Continuing on last week’s article, this week I’ll be showing you an updated way of handling movement using multi-touch. I’ll be starting with the code base from last week, so you can go ahead and get started by downloading that from my SkyDrive share.

At the end of last week, we had a triangle that was being drawn based on a Vector2 called position. position was being updated based on the TouchPanel state. This means that wherever you touch, that’s where the triangle goes. For some games, this is what we want. But what if you wanted to build a game where you had to navigate through a maze. You start on one side, touch the exit, and bang, you win. Instead, you might want to move towards the touch point. That’s what we’ll be doing here.

To begin, we need to calculate the difference between where we are now, and where we want to be. To do this, we just subtract the current position from the touch position. Let’s create a new variable in Update called direction, and set it equal to the difference. If we added position and direction, of course, we get the touch position, so changing the update we had to the following will give you the same results we saw earlier.

Refactoring Using Direction
  1. foreach (TouchLocation tl in TouchPanel.GetState())
  2. {
  3.     Vector2 direction = tl.Position - position;
  4.     position += direction;
  5. }

We don’t want to move directly to the new location, though, just in that direction. To do this, you can normalize the vector, which means that you create a new vector that points in the same direction as the original, but has a length of one. Once you’ve done that, we get the behavior we wanted.

Normalizing the Direction
  1. foreach (TouchLocation tl in TouchPanel.GetState())
  2. {
  3.     Vector2 direction = tl.Position - position;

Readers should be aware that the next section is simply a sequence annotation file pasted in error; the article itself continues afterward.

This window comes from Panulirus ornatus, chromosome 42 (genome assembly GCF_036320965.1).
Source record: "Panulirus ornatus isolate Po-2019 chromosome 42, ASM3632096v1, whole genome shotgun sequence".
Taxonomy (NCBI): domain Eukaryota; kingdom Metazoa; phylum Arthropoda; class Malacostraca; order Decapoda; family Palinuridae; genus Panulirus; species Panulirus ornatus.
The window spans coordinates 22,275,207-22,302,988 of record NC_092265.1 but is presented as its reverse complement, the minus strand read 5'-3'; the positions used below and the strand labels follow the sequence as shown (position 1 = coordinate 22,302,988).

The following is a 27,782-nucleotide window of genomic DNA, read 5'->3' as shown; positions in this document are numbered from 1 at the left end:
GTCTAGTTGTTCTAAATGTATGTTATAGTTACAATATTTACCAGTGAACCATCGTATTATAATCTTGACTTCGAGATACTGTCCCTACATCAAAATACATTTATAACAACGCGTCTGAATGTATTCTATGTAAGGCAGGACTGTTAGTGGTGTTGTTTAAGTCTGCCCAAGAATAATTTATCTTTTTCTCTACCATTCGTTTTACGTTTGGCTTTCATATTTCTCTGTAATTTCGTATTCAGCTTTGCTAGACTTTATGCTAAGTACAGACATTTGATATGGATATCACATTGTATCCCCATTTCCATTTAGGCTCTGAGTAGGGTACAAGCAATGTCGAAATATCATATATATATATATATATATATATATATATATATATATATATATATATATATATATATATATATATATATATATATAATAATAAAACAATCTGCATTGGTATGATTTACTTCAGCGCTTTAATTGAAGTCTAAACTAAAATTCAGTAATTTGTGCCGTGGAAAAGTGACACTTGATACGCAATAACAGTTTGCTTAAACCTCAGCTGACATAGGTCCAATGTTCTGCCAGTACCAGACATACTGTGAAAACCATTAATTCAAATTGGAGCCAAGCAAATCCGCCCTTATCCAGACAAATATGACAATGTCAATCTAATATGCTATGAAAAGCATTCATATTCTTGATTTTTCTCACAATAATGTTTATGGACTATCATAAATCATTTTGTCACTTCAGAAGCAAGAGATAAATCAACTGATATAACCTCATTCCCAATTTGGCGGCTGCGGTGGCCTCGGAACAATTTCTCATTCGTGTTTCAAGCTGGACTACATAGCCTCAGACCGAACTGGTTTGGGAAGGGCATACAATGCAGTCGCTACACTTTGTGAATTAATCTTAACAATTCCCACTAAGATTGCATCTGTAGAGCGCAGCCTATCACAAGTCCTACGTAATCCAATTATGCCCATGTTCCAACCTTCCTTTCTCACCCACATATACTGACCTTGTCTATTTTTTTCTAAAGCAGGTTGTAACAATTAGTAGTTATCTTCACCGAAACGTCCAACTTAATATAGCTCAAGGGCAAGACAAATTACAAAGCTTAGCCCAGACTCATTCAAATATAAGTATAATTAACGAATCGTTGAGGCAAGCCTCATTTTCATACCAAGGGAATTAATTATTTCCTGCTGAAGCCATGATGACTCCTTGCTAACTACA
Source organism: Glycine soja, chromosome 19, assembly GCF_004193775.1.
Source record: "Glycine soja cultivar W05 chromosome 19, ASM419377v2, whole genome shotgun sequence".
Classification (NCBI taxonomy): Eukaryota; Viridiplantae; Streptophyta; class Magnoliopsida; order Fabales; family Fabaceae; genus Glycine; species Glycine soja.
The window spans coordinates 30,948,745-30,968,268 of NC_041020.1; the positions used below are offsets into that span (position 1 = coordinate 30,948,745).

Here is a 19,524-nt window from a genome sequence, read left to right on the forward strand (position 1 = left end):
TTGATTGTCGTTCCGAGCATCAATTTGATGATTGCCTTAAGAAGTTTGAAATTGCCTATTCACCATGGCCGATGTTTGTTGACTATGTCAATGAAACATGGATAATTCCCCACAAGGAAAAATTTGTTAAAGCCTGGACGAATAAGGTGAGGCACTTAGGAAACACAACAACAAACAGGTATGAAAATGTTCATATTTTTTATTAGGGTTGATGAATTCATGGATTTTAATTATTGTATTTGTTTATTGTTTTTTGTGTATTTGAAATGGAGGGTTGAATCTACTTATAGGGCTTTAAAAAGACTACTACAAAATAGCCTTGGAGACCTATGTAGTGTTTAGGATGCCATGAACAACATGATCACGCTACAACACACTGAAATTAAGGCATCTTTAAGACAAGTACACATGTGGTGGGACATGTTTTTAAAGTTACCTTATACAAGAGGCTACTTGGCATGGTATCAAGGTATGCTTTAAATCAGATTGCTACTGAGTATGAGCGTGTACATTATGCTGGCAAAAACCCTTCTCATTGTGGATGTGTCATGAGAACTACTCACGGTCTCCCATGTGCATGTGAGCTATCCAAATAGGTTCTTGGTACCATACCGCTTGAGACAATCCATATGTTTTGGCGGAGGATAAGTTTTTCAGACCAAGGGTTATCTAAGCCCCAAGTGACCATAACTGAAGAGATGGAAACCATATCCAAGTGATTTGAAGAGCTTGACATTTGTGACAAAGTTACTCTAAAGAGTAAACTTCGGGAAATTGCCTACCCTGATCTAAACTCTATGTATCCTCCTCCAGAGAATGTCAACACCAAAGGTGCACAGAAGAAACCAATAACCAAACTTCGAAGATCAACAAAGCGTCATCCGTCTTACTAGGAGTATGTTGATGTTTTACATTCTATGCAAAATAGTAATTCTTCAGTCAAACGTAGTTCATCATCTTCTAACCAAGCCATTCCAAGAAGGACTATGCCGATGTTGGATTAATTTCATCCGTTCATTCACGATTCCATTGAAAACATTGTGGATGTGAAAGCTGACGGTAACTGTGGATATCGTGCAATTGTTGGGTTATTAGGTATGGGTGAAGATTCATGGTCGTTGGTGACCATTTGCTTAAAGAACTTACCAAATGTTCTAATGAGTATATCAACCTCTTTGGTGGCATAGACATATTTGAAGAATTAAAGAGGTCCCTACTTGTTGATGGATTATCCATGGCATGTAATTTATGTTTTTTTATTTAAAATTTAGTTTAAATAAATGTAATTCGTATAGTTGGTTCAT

4.  
  5.     direction.Normalize();
  6.  
  7.     position += direction;
  8. }

You’ll notice, though, that you move very slowly. To increase the rate of movement, you can multiply the normalized vector.

Increasing the Movement Rate
  1. foreach (TouchLocation tl in TouchPanel.GetState())
  2. {
  3.     Vector2 direction = tl.Position - position;
  4.  
  5.     direction.Normalize();
  6.  
  7.     position += direction * 10;
  8. }

If you have a multi-touch capable computer, or if you have a Windows Phone, you can see that putting more than a single finger on the screen makes the triangle move towards both of them. Ideally, we’ll want to set up a primary touch point, and only move towards that. Luckily, touch points are identified uniquely with an int called Id. If we set up an int to track it, let’s call it movementId, we can determine whether a touch point is it, and only move if it is.

We’ll define movementId up with the other variables:

Adding movementId Variable
  1. Texture2D triangle;
  2. Vector2 position;
  3.  
  4. int movementId = 0;

And then modify Update down below. We’ll set the movementId on Pressed, and reset it on Released. If we didn’t reset it on Released, it would work once, then never again. It’s actually interesting to debug and check movementId each time you press on the touch panel. Each time, it increments by one. I’ve also added some code in here to prevent the wiggle you might see as the triangle jumps back and forth over the touch location. Here’s the updated code:

Updating Based on movementId
  1. foreach (TouchLocation tl in TouchPanel.GetState())
  2. {
  3.     if (tl.State == TouchLocationState.Pressed)
  4.     {
  5.         if (movementId == 0)
  6.         {
  7.             movementId = tl.Id;
  8.         }
  9.     }
  10.  
  11.     if (tl.Id == movementId)
  12.     {
  13.         Vector2 direction = tl.Position - position;
  14.  
  15.         if (direction.LengthSquared() > 100)